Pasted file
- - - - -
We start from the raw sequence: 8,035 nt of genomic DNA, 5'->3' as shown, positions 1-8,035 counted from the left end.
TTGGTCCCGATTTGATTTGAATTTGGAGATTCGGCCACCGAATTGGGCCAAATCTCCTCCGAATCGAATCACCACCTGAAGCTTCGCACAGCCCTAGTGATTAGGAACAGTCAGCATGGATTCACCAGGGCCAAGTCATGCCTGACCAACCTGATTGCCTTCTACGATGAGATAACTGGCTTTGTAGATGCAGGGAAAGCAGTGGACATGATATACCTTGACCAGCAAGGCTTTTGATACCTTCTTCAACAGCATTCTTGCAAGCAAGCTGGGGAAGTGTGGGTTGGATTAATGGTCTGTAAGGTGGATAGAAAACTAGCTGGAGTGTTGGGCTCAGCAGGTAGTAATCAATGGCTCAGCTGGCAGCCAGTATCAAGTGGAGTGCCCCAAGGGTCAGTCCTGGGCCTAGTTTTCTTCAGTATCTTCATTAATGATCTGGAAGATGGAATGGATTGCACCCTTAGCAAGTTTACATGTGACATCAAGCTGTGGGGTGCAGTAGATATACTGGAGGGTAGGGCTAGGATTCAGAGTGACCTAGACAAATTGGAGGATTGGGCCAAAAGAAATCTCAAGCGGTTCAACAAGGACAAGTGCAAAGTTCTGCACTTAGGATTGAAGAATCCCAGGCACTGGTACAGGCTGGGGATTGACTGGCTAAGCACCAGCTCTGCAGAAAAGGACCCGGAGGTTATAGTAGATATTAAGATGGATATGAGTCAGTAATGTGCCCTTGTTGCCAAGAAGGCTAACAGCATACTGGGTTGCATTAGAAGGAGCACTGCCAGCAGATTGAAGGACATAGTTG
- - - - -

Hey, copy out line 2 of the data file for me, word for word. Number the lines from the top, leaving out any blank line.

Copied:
TTGGTCCCGATTTGATTTGAATTTGGAGATTCGGCCACCGAATTGGGCCAAATCTCCTCCGAATCGAATCACCACCTGAAGCTTCGCACAGCCCTAGTGATTAGGAACAGTCAGCATGGATTCACCAGGGCCAAGTCATGCCTGACCAACCTGATTGCCTTCTACGATGAGATAACTGGCTTTGTAGATGCAGGGAAAGCAGTGGACATGATATACCTTGACCAGCAAGGCTTTTGATACCTTCTTCAACAGCATTCTTGCAAGCAAGCTGGGGAAGTGTGGGTTGGATTAATGGTCTGTAAGGTGGATAGAAAACTAGCTGGAGTGTTGGGCTCAGCAGGTAGTAATCAATGGCTCAGCTGGCAGCCAGTATCAAGTGGAGTGCCCCAAGGGTCAGTCCTGGGCCTAGTTTTCTTCAGTATCTTCATTAATGATCTGGAAGATGGAATGGATTGCACCCTTAGCAAGTTTACATGTGACATCAAGCTGTGGGGTGCAGTAGATATACTGGAGGGTAGGGCTAGGATTCAGAGTGACCTAGACAAATTGGAGGATTGGGCCAAAAGAAATCTCAAGCGGTTCAACAAGGACAAGTGCAAAGTTCTGCACTTAGGATTGAAGAATCCCAGGCACTGGTACAGGCTGGGGATTGACTGGCTAAGCACCAGCTCTGCAGAAAAGGACCCGGAGGTTATAGTAGATATTAAGATGGATATGAGTCAGTAATGTGCCCTTGTTGCCAAGAAGGCTAACAGCATACTGGGTTGCATTAGAAGGAGCACTGCCAGCAGATTGAAGGACATAGTTG